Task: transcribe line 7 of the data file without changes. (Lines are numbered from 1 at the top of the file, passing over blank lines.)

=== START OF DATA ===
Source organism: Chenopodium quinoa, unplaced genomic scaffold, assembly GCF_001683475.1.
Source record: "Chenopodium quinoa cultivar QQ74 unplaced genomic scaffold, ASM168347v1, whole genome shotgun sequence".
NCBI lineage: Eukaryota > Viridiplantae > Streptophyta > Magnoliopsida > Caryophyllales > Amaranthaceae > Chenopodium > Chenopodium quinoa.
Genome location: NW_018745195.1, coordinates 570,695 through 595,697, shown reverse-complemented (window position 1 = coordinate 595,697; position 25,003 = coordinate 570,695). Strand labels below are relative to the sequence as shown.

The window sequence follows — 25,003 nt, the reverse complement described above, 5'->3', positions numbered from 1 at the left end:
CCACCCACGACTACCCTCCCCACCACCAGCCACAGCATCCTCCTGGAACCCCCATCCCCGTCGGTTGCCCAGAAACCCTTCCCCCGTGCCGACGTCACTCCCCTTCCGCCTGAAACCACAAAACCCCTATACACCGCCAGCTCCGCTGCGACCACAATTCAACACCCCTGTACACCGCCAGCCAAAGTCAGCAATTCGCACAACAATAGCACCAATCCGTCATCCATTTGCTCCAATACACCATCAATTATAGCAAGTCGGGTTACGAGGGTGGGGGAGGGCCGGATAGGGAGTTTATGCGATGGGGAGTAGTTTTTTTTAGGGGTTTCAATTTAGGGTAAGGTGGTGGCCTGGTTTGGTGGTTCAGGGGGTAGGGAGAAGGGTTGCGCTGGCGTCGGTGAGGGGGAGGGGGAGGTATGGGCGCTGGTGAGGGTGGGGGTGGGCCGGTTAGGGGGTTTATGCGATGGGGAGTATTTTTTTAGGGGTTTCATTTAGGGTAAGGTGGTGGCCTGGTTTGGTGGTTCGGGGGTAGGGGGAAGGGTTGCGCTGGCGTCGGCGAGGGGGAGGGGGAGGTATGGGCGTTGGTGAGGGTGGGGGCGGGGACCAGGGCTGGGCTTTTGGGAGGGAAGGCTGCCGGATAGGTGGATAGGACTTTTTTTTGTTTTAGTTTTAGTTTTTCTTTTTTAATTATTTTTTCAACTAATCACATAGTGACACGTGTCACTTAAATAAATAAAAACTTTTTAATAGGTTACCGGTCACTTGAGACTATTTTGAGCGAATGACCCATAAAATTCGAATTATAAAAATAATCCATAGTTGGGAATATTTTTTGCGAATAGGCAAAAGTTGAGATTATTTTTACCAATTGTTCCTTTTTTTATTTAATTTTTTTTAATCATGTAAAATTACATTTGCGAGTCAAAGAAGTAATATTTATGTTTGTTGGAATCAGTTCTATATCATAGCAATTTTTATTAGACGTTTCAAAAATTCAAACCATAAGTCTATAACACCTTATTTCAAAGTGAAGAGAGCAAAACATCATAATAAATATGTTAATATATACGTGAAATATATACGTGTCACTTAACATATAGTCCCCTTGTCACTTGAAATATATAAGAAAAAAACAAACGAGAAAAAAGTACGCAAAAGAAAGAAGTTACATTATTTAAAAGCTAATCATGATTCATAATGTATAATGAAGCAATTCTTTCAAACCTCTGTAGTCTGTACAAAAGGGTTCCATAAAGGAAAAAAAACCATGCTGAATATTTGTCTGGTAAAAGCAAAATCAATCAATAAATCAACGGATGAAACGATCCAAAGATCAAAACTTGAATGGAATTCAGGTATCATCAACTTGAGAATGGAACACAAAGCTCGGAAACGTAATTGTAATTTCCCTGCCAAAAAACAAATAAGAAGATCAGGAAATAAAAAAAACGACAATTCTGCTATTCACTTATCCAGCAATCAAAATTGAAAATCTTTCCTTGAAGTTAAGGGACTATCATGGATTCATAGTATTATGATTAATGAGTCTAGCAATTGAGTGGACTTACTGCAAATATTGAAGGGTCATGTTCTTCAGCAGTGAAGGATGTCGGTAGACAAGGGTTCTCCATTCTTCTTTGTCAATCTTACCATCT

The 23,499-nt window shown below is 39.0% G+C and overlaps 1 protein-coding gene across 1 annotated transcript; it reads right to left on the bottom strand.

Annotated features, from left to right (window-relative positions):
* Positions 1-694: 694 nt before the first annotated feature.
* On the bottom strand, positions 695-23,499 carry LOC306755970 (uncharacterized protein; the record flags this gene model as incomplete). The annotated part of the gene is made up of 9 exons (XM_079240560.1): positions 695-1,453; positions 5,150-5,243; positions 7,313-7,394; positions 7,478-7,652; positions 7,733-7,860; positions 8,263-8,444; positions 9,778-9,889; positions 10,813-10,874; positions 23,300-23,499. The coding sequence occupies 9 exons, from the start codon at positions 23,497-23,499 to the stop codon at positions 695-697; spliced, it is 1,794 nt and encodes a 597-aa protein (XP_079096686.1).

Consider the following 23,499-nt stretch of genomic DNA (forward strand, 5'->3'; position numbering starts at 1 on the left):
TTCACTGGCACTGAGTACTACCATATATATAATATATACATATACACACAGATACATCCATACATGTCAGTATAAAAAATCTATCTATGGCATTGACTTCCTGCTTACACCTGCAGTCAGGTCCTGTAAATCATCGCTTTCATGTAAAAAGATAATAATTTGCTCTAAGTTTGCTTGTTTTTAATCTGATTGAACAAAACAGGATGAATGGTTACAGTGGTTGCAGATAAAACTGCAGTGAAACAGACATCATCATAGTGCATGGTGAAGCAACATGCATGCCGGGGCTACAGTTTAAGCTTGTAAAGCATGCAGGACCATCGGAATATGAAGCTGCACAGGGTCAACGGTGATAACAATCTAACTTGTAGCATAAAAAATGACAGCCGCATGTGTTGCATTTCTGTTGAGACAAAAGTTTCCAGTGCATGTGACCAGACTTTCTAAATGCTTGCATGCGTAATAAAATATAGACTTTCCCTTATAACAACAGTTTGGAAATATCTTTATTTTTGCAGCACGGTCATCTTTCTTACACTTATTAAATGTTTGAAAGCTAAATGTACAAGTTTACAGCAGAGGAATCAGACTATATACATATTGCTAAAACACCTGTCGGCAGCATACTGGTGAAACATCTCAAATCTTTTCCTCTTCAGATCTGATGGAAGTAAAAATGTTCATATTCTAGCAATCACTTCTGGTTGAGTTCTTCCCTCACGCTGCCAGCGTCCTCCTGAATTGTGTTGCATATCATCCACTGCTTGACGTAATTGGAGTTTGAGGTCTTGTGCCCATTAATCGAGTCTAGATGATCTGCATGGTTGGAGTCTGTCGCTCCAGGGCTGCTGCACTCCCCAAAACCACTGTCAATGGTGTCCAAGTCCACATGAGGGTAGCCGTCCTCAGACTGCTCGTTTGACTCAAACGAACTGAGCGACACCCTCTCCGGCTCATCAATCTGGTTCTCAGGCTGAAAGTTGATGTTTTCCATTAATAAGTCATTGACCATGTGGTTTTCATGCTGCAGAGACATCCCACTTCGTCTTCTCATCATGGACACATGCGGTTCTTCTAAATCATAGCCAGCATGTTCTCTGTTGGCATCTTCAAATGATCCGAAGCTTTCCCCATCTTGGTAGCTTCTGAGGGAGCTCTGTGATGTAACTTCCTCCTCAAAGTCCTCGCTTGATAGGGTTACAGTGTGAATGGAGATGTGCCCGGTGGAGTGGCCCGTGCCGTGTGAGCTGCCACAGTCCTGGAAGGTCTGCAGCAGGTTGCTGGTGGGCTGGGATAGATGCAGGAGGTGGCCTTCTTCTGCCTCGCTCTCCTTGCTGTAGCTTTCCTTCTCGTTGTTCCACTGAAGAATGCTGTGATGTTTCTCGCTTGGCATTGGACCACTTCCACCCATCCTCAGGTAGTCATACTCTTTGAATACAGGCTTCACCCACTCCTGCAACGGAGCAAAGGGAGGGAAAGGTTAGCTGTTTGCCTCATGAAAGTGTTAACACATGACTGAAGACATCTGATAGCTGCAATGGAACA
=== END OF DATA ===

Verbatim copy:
The 23,499-nt window shown below is 39.0% G+C and overlaps 1 protein-coding gene across 1 annotated transcript; it reads right to left on the bottom strand.